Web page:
FIG. 1 illustrates one of many possible transmission systems that could employ a transmission system of the present invention. The transmission system consists of a transmit location 102, wherein a transmitter device may be located. As an example, this could be a home in a HFC Cable system. Located in the home is a home terminal device 104 which is a transmitter in an upstream direction in the 5-42 MHz frequency band. The home terminal device could be a cable modem, set-top box, cable phone, or a device for any number of other applications. The home terminal device 104 may also contain a receiver for receiving in a 54-750 MHz downstream frequency band. Alternately, the transmit location could be the site at which a Cable technician inserts a test signal. The signal transmission propagates through a transmission medium 106, which may be coaxial cable and fiber optic cable back to a headend reception point 108 wherein a receiver 10 is located. The receiver could be used to provide services or a diagnostic piece of test equipment. Splitter-combiner 112 is used to split signals traveling in the downstream direction and combine signals in the upstream direction. Thus the receiver 10 may be shared by several transmitters such as a second transmitter 114.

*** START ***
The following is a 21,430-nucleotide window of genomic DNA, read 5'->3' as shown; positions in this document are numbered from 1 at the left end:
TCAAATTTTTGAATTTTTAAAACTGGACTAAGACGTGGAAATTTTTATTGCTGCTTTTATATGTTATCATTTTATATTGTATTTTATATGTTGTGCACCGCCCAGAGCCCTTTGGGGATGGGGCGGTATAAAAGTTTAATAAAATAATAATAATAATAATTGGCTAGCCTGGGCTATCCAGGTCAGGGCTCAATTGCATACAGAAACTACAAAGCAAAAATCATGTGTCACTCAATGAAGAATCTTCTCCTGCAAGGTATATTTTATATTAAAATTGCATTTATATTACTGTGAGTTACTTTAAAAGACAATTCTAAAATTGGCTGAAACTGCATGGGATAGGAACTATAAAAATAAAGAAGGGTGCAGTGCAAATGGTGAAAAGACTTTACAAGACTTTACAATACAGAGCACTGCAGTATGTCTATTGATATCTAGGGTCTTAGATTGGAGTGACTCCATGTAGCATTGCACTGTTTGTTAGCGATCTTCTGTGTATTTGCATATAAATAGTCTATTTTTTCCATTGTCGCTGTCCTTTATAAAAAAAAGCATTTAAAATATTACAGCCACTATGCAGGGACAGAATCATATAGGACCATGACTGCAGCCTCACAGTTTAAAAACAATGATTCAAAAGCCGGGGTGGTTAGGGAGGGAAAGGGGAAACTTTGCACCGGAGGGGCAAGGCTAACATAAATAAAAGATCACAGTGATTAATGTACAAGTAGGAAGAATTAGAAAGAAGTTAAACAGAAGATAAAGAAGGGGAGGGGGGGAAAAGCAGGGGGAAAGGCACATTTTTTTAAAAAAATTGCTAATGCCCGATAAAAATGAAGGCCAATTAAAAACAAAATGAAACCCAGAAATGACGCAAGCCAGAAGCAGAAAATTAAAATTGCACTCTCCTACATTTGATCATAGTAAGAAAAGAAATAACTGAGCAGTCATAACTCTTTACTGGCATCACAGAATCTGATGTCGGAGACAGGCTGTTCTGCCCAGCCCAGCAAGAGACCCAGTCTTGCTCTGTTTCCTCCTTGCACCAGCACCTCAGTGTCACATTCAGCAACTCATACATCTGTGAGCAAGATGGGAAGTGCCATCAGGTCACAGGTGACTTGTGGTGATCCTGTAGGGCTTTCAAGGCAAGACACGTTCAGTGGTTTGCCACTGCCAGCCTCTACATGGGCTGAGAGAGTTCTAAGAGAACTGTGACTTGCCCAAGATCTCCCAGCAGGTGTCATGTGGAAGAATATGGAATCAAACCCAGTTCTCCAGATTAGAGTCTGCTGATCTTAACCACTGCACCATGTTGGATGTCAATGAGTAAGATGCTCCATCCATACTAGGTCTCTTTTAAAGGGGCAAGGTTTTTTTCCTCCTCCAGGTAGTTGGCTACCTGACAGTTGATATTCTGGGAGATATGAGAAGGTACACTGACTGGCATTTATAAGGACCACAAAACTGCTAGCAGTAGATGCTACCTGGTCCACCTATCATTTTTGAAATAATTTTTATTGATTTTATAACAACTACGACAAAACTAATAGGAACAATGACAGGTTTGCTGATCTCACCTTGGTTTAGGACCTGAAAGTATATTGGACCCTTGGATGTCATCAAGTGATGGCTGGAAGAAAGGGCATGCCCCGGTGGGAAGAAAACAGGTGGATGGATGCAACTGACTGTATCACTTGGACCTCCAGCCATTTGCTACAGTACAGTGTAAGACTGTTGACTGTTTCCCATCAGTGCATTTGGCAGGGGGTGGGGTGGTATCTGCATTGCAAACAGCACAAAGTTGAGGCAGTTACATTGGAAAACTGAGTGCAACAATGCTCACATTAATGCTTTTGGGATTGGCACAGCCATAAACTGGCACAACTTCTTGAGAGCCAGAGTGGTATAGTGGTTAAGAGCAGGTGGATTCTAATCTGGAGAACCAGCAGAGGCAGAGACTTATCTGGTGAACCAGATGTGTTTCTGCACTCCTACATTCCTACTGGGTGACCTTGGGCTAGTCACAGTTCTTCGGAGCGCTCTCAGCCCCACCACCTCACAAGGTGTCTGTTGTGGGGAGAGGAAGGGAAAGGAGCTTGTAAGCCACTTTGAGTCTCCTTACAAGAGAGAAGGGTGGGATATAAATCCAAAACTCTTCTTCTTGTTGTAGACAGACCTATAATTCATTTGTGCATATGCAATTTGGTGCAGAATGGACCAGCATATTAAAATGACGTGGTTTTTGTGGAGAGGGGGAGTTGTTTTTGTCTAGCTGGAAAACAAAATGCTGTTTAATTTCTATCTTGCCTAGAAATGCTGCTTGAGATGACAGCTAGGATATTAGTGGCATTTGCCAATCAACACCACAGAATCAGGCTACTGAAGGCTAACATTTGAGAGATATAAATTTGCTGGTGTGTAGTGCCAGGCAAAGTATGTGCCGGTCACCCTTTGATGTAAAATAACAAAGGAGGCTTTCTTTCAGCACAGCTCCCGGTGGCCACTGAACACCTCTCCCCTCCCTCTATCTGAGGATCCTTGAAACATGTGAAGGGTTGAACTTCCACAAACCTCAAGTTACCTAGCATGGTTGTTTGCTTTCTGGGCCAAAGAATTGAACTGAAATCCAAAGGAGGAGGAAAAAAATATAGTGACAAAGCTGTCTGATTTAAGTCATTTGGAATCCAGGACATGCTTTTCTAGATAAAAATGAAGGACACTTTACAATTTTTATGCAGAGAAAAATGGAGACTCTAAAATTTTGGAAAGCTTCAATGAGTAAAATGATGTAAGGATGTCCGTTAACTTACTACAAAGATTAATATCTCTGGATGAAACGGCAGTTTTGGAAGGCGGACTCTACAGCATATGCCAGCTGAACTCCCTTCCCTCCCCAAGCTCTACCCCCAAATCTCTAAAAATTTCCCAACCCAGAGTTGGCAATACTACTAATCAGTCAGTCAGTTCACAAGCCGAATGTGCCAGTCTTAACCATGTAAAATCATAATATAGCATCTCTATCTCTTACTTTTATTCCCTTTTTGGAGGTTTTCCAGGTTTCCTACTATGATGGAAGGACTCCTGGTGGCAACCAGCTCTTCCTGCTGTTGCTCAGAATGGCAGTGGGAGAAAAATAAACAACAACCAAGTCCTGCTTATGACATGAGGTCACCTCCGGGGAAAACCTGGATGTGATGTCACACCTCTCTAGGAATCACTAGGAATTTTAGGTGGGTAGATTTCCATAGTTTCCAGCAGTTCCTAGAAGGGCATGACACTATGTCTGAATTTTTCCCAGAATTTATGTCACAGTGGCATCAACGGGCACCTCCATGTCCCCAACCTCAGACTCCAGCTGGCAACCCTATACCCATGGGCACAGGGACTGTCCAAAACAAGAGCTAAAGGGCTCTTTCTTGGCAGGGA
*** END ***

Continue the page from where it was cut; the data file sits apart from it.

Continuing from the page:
FIG. 2 illustrates a quadratic chirp which is known in the art. The figure shows an oscillogram plot 202, a frequency vs. time plot 204, and a phase vs. time plot 206. The oscillogram contains a quadratic chirp waveform 208 that operates in a continuous fashion for a major time interval 238 between a start time 210 and a stop time 212. A frequency curve 214 increases linearly and smoothly with time over the major time interval 238 starting at T0 time 210 and stopping at T1 time 212. A phase curve 216 increases phase angle in a smooth quadratic fashion, starting at a phase φ0 218 and at time 210 and going to an ending phase φ1 220 at time 212. The ending phase φ1 may be many rotations (multiples of 360 degrees) different from φ0.
FIG. 3 shows an illustration of a stepped-frequency waveform 308 that can be created by modifying the frequency of a sine wave in a number of discrete-frequency steps. FIG. 3 shows eight steps. FIG. 3 shows an oscillogram plot 302, a frequency vs. time plot 304, and a phase vs. time plot 306. The stepped-frequency waveform 308 is created by dividing a total major time interval 338 between a start time 310 at T0 and a stop time 312 at T1 into a number of discrete shorter minor time intervals, such as 8 minor time intervals 322, 324, 326 328, 330, 332, 334, and 336. In the first minor time interval 322, the sine wave goes through four cycles and in the second minor time interval 324, the sine wave goes through eight cycles. Four additional cycles are added on each succeeding minor time interval.